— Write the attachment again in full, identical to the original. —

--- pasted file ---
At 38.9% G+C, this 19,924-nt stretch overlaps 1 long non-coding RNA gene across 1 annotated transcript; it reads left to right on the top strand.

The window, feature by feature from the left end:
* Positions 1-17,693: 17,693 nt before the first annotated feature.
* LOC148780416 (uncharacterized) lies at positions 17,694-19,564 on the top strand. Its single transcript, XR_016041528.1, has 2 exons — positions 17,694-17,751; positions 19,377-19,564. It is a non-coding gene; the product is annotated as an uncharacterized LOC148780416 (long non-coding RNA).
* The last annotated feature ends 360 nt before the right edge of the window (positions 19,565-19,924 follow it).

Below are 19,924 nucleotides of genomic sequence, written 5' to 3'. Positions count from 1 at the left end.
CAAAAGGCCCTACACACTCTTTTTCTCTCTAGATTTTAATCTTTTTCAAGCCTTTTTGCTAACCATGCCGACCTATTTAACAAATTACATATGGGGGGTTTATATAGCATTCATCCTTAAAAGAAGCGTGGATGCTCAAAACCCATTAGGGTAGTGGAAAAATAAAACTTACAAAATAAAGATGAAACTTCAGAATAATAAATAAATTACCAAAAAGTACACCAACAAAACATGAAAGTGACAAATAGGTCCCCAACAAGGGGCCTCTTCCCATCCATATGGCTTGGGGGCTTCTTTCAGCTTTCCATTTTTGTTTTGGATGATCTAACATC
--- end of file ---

At 38.9% G+C, this 19,924-nt stretch overlaps 1 long non-coding RNA gene across 1 annotated transcript; it reads left to right on the top strand.

The window, feature by feature from the left end:
* Positions 1-17,693: 17,693 nt before the first annotated feature.
* LOC148780416 (uncharacterized) lies at positions 17,694-19,564 on the top strand. Its single transcript, XR_016041528.1, has 2 exons — positions 17,694-17,751; positions 19,377-19,564. It is a non-coding gene; the product is annotated as an uncharacterized LOC148780416 (long non-coding RNA).
* The last annotated feature ends 360 nt before the right edge of the window (positions 19,565-19,924 follow it).

Below are 19,924 nucleotides of genomic sequence, written 5' to 3'. Positions count from 1 at the left end.
CAAAAGGCCCTACACACTCTTTTTCTCTCTAGATTTTAATCTTTTTCAAGCCTTTTTGCTAACCATGCCGACCTATTTAACAAATTACATATGGGGGGTTTATATAGCATTCATCCTTAAAAGAAGCGTGGATGCTCAAAACCCATTAGGGTAGTGGAAAAATAAAACTTACAAAATAAAGATGAAACTTCAGAATAATAAATAAATTACCAAAAAGTACACCAACAAAACATGAAAGTGACAAATAGGTCCCCAACAAGGGGCCTCTTCCCATCCATATGGCTTGGGGGCTTCTTTCAGCTTTCCATTTTTGTTTTGGATGATCTAACATC